"I believe that what you have provided – support and letters from members, support and follow-up with my case, visits, continuing to highlight cases like mine - is one of the world’s most important things you can do. They help people who are subjected to harassment or intellectual persecution and alleviate their suffering." - Palestinian poet Dareen Tatour.
Wael Abbas, Egyptian writer and blogger.
In the Middle East and North Africa, States continue to forbid certain forms of expression, in particular criticism of religion and political authorities as well as writing about sexuality. Governments particularly continue to block or reduce internet services, mainly in response to protests or at the time of political events such as elections. In July 2018, the internet disruption by the National Security Council has prevented Iraqi journalists and activists from reporting the news of peaceful protests against the Iraqi government to the rest of the world. My.Kali a digital magazine promoting LGBTQI rights in Jordan, continuously blocked since July 2017 by the Jordanian Audio-visual Commission, is just one of the examples of governments preventing and criminalising writings and publications dealing with sexual orientation and sexuality.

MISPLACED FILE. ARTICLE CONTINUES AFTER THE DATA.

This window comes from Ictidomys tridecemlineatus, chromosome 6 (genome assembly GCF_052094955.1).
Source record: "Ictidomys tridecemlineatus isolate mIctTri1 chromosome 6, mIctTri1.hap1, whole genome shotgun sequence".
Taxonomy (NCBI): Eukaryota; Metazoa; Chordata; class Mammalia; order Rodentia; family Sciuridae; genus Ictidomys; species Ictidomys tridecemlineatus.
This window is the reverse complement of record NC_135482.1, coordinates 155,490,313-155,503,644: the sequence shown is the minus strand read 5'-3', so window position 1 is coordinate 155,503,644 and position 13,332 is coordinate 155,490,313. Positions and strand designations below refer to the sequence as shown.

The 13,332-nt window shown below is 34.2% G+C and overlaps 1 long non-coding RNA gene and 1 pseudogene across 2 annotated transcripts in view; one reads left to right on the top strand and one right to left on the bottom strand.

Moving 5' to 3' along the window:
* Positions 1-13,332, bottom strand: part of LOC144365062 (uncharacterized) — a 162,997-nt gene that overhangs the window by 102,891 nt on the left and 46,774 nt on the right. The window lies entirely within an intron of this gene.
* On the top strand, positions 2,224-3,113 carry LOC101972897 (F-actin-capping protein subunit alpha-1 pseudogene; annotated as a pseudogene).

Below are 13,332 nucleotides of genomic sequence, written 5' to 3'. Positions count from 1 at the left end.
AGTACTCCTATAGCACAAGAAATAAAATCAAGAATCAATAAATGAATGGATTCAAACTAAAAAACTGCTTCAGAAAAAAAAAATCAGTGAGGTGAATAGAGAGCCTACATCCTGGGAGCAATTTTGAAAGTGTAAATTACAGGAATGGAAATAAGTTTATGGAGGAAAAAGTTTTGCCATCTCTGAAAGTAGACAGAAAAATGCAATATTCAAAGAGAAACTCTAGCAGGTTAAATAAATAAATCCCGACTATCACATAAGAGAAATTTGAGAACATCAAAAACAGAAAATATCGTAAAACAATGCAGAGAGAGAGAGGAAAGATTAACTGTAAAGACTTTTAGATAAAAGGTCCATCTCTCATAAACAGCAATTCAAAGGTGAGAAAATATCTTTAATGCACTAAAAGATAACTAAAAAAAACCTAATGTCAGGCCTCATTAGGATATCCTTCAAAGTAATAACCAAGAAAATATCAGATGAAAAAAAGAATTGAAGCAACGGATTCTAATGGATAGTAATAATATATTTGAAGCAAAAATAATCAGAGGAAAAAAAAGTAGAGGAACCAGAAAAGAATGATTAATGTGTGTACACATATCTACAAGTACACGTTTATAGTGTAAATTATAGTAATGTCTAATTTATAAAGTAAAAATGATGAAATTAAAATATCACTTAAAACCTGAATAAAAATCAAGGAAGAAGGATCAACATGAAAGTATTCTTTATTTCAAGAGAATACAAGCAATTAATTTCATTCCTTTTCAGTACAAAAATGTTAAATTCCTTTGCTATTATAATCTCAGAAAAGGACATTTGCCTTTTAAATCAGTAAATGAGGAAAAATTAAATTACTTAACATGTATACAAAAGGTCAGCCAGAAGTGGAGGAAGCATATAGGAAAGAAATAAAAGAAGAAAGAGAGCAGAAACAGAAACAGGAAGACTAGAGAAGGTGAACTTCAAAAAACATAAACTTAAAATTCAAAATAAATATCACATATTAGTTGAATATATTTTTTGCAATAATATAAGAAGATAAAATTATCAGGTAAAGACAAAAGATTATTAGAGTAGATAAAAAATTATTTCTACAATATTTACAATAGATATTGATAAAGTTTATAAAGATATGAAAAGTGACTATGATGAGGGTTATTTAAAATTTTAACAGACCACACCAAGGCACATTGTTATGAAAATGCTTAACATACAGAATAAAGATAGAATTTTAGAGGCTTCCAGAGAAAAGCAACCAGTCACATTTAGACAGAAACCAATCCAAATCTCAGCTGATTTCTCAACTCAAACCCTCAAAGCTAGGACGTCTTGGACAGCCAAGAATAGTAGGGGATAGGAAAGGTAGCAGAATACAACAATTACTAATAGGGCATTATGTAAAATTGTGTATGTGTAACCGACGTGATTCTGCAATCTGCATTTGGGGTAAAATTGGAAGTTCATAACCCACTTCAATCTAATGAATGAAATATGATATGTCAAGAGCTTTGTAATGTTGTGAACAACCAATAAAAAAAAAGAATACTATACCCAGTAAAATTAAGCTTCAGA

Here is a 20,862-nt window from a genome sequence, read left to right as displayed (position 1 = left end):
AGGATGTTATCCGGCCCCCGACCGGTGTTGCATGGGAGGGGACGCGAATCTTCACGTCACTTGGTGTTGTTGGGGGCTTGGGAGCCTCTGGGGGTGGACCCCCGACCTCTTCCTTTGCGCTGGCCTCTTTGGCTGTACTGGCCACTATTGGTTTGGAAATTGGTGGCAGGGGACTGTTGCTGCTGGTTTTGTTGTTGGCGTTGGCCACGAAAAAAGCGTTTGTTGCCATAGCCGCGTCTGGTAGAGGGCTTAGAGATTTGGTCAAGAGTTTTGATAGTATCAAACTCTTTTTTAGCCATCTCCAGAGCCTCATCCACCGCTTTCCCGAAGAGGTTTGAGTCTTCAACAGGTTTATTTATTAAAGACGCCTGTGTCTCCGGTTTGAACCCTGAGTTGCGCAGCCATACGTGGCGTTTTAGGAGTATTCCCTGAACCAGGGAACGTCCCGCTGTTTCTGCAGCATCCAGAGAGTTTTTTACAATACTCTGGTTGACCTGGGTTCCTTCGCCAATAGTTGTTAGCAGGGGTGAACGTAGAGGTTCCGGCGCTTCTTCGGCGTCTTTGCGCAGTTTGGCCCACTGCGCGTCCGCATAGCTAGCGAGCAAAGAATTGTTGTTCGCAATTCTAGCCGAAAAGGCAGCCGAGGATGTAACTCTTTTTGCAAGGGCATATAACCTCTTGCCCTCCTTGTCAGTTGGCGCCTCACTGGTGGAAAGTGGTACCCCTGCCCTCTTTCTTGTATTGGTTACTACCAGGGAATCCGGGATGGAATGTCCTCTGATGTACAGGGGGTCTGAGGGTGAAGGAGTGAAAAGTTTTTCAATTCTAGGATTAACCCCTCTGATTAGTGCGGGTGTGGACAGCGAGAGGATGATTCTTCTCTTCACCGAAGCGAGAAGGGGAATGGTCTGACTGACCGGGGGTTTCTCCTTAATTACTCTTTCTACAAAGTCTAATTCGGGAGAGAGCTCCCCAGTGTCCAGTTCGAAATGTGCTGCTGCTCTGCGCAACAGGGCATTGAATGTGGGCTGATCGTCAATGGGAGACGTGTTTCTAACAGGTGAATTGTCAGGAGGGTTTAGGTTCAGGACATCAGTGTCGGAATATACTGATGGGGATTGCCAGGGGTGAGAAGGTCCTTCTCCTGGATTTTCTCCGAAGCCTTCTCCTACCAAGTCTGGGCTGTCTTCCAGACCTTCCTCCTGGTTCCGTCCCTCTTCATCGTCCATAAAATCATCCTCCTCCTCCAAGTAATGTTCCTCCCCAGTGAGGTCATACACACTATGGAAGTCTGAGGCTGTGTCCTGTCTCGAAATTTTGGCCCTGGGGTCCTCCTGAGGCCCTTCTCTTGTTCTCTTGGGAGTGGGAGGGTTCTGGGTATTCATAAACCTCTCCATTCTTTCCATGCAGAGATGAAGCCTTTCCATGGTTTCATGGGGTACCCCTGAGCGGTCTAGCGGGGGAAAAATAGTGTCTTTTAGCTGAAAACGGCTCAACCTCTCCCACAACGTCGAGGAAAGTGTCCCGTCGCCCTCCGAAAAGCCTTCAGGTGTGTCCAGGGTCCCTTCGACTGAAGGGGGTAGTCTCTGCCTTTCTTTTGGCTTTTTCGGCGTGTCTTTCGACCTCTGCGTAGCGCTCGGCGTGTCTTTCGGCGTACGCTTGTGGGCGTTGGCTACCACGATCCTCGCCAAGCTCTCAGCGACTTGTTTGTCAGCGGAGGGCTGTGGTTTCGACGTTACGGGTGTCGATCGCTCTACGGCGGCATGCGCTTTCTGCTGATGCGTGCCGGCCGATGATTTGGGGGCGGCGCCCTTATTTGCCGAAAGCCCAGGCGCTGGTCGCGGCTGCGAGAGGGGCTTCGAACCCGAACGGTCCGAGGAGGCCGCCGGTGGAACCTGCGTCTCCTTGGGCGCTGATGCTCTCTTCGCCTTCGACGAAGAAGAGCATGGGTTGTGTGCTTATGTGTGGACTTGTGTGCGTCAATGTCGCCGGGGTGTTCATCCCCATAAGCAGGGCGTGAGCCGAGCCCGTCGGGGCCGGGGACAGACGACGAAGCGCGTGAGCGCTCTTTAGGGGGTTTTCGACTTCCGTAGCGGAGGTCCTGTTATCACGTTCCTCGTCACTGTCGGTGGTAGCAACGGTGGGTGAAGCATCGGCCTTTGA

The impact of our solidarity work
PEN welcomed the release of Egyptian writer Ibrahim al-Husseini in February. The writer was arrested in his home in December 2018, charged with inciting a demonstration.
Egyptian blogger Alaa Abd Fattah and writer Hesham Gaafar were conditionally released from prison in April, after serving several years behind bars for writings critical of the Egyptian authorities and peaceful activism.
PEN International campaigned for the release of Egyptian writer and blogger Wael Abbas for Day of the Imprisoned Writer, and acclaimed Afghan-American author Khaled Hosseini wrote him an open letter of solidarity. Abbas was released the following month, after seven months of detention.
Palestinian poet Dareen Tatour was released from prison in September after having served five months in prison, convicted of incitement to violence and support for terror organisations. PEN International has supported Tatour for several years and considers that she was targeted for peacefully exercising her right to free expression through poetry and activism.
Civil Society Programme impact
Kurdish PEN has been holding creative writing workshops for young people and women in five Yezidie Internally Displaced People (IDP) camps across Kurdistan Region in Iraq, with the aim of amplifying their voices to fight stigmas and stereotypes associated with Yezidie culture, and build understanding and empathy to enhance peace and togetherness within the society.
PEN Lebanon has run theatre workshops and held open readings, bringing displaced Syrian and Palestinian writers and their literature into the local Lebanese community around Beirut in order to build cohesion, dialogue and networks across cultures.